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Former Supreme Court justice eyes seat on the Circuit Court

By Tom Kirvan
Legal News

The term “coming full circle” will certainly apply to the judicial journey taken by Mary Beth Kelly should she taste success in her bid for a judgeship on the 3rd Circuit Court of Wayne County.

Kelly, one of the most respected and well-known figures in state legal circles, is one of seven candidates seeking to be among the top four vote-getters in the August 4 primary election for two openings on the Wayne County Circuit Court bench. Should she get the nod from voters in the primary race and then the November general election, Kelly will complete a return to the court where she began her judicial career in 1999.

Such an odyssey has been highlighted by three terms as chief judge of the Wayne Circuit Court, followed by four years as a justice on the Michigan Supreme Court, where she helped restore a sense of civility to the seven-member panel that had been split along partisan political lines.

“It was an easy decision to run for office since I have served as a visiting judge on the Circuit Court since 2017 when I was asked by (then Chief Judge) Bob Colombo to help with clearing a backlog of cases in the Family Division of the court,” Kelly said. “I have a soft spot in my heart for the Circuit Court based on all my years there, especially when I served as chief judge.”

Kelly will be joined on the primary ballot by six other candidates, including Chandra Baker, Deana Beard, Dennis Donahue, Nicholas Hathaway, Shakira Hawkins, and Frank Simone. The Judicial Evaluation Committee of the Detroit Bar Association offered “outstanding ratings” to Kelly and Baker in reviewing their qualifications for the job on the bench.

Elected to the state Supreme Court in November 2010, Kelly left office on October 1, 2015 with more than 3 years remaining on her term, determining that the “time was right” to return to private practice after achieving several key goals while on the seven-member high court.

“It was a wonderful experience to be part of such an important state institution, and I’m glad to have helped restore civility to the court after some of the problems of the past,” Kelly said. “It was one of my goals to promote a greater sense of collegiality, and I believe that tremendous progress was made in that regard over the past few years.”

Kelly, who returned to private practice for a year before joining the Detroit office of JAMS (Judicial Arbitration and Mediation Services) as an arbitrator and mediator, also was heartened to have “elevated child welfare and juvenile justice” matters for Supreme Court consideration.

“These are issues that are taking on even greater urgency in today’s society and they require a statewide response if we are going to make a significant impact,” said Kelly, who served as chair of the Michigan Committee on Juvenile Justice, a three-year appointment she accepted from then Governor Rick Snyder.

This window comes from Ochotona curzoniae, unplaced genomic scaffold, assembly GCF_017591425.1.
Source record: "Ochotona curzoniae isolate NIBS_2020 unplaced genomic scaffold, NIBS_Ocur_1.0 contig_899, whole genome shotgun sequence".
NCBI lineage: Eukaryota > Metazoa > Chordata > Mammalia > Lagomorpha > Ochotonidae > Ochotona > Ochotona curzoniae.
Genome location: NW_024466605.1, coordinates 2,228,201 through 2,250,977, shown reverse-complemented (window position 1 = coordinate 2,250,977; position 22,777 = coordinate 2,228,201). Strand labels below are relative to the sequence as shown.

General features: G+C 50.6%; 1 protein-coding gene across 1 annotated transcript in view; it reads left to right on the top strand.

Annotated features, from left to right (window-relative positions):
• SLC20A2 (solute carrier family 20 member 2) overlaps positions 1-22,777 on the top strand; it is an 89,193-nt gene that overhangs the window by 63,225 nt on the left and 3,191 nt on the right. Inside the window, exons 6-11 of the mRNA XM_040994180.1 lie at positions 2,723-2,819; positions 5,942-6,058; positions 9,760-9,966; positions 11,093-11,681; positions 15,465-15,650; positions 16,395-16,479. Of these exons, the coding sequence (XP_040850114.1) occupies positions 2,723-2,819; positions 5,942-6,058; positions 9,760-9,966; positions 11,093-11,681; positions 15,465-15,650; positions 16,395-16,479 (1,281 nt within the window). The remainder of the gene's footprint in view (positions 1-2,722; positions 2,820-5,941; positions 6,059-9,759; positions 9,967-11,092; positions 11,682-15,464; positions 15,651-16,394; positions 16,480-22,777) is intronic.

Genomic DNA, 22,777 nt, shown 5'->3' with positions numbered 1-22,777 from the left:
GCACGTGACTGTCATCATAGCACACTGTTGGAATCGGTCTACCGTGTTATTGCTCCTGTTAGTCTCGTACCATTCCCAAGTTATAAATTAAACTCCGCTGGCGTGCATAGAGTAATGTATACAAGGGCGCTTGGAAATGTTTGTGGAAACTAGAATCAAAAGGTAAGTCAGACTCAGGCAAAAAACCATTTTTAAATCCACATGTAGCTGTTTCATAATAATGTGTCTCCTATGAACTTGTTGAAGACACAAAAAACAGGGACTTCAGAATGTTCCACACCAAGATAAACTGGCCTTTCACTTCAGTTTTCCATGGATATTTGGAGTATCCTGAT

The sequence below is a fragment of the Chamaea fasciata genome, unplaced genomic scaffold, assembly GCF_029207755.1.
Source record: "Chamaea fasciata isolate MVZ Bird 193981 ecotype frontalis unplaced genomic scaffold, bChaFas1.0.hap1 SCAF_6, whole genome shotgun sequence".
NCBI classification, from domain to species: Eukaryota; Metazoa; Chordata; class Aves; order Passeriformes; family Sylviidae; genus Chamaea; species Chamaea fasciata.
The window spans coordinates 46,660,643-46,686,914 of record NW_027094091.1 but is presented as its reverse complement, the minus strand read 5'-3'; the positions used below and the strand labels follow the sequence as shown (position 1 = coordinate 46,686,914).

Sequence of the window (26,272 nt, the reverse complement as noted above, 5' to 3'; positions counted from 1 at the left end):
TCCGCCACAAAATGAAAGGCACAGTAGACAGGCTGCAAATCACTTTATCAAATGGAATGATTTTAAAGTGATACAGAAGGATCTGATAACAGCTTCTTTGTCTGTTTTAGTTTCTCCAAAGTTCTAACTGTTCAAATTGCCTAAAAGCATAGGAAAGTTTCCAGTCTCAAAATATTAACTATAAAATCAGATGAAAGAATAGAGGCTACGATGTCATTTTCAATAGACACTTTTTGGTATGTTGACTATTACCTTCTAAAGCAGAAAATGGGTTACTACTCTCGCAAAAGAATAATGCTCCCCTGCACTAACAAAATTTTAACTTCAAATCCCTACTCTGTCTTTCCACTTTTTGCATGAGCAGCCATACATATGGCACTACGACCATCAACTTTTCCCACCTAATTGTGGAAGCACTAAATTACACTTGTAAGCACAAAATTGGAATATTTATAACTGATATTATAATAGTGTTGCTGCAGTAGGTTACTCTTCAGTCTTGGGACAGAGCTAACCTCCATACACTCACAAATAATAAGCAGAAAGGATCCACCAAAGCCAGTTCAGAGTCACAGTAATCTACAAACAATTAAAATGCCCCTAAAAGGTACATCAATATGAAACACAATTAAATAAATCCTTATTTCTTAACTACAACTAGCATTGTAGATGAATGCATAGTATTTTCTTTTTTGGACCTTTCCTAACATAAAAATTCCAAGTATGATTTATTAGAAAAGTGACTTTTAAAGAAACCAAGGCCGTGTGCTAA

A graduate of the University of Michigan-Dearborn, where she was honored as the 2015 Distinguished Alumnus of the Year, Kelly earned her law degree from the University of Notre Dame. She has been a member of the Law School Advisory Board at Detroit Mercy Law and also has served on the board of Vista Maria, a nonprofit organization dedicated to ending the cycle of child abuse and neglect. She also volunteered at the Scott Correctional Facility, assisting inmates with their spiritual needs alongside Marianne Williamson, noted author and peace activist, and a friend of Kelly.

Before her election to the Supreme Court, Kelly spent 11 years on the Wayne Circuit Court, including three terms as chief judge from 2001-07. Admittedly, it was not an entirely happy time for Kelly, as she came under fire for her attempts to privatize the Wayne County Friend of the Court operation, a proposal that was strongly opposed by the union representing workers there.

Yet, Kelly said at the time and now again that she remains convinced that the privatization proposal will “have its time and place,” especially as budget dollars become even more precious due to the continuing pinch on state and local tax revenues.

An attorney with Dickinson Wright for 11 years before joining the bench, the Dearborn Heights native specialized in commercial litigation, securities fraud, and antitrust work during her time with the Detroit-based firm. One of seven children, she graduated from Bishop Borgess High School in 1980, where she competed on the track and tennis teams.

For the past 2-1/2 years, Kelly has been pulling double duty with her work at JAMS and as a visiting judge with the Circuit Court, a schedule that she admits is “not sustainable” long term.

“I really love trial court work and feel that I am best suited for that role in the legal system, where I can help make an impact on families and individuals,” said Kelly, who is basing her candidacy on a resume framed by “experience, independence, and a commitment to equal justice.”

Her father, who died at age 72 in 2006, was a high school principal, also serving as a longtime football coach. Her mother, how 85, is a retired nurse who worked in several hospitals over the course of her career, doubling as a “great role model for me and my sisters and brother,” according to Kelly.

An avid runner, Kelly is the mother of a 22-year-old son, Jackson, who in June earned his bachelor’s degree in biology from Kalamazoo College, where he was a key member of the cross country team. He plans to pursue a master’s degree in medical science from Boston University as a stepping stone to medical school and a potential career in sports medicine, according to Kelly, who is a veteran of four marathons.

“He loved his time at Kalamazoo College and I’m excited for him as he gets ready to start his master’s program at Boston University,” Kelly said of her son. “He’s my pride and joy.”


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